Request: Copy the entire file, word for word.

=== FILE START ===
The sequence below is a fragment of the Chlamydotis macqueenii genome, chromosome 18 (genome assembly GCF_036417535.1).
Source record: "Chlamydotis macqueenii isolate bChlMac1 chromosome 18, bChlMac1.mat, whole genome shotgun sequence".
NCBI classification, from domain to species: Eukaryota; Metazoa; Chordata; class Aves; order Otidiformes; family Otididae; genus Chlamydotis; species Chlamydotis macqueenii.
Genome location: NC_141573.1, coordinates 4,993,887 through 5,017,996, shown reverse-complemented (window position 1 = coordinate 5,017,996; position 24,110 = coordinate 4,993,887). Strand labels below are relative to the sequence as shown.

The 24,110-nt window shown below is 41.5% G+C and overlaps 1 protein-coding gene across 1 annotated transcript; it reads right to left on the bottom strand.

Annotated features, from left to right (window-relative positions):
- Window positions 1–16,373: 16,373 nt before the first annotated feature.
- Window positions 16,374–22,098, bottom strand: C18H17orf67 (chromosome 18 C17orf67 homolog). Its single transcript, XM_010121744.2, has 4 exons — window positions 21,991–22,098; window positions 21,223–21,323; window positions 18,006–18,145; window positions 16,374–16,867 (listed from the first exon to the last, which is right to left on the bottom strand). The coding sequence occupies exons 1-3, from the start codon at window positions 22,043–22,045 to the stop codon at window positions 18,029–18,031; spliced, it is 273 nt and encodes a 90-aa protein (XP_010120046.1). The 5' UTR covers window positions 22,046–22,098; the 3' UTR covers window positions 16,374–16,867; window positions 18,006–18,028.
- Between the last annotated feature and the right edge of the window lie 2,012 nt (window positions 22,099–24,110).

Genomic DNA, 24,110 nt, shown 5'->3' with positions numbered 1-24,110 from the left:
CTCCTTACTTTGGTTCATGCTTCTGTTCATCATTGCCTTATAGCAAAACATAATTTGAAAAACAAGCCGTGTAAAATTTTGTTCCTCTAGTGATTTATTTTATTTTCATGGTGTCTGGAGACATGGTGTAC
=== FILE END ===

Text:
The sequence below is a fragment of the Chlamydotis macqueenii genome, chromosome 18 (genome assembly GCF_036417535.1).
Source record: "Chlamydotis macqueenii isolate bChlMac1 chromosome 18, bChlMac1.mat, whole genome shotgun sequence".
NCBI classification, from domain to species: Eukaryota; Metazoa; Chordata; class Aves; order Otidiformes; family Otididae; genus Chlamydotis; species Chlamydotis macqueenii.
Genome location: NC_141573.1, coordinates 4,993,887 through 5,017,996, shown reverse-complemented (window position 1 = coordinate 5,017,996; position 24,110 = coordinate 4,993,887). Strand labels below are relative to the sequence as shown.

The 24,110-nt window shown below is 41.5% G+C and overlaps 1 protein-coding gene across 1 annotated transcript; it reads right to left on the bottom strand.

Annotated features, from left to right (window-relative positions):
- Window positions 1–16,373: 16,373 nt before the first annotated feature.
- Window positions 16,374–22,098, bottom strand: C18H17orf67 (chromosome 18 C17orf67 homolog). Its single transcript, XM_010121744.2, has 4 exons — window positions 21,991–22,098; window positions 21,223–21,323; window positions 18,006–18,145; window positions 16,374–16,867 (listed from the first exon to the last, which is right to left on the bottom strand). The coding sequence occupies exons 1-3, from the start codon at window positions 22,043–22,045 to the stop codon at window positions 18,029–18,031; spliced, it is 273 nt and encodes a 90-aa protein (XP_010120046.1). The 5' UTR covers window positions 22,046–22,098; the 3' UTR covers window positions 16,374–16,867; window positions 18,006–18,028.
- Between the last annotated feature and the right edge of the window lie 2,012 nt (window positions 22,099–24,110).

Genomic DNA, 24,110 nt, shown 5'->3' with positions numbered 1-24,110 from the left:
CTCCTTACTTTGGTTCATGCTTCTGTTCATCATTGCCTTATAGCAAAACATAATTTGAAAAACAAGCCGTGTAAAATTTTGTTCCTCTAGTGATTTATTTTATTTTCATGGTGTCTGGAGACATGGTGTAC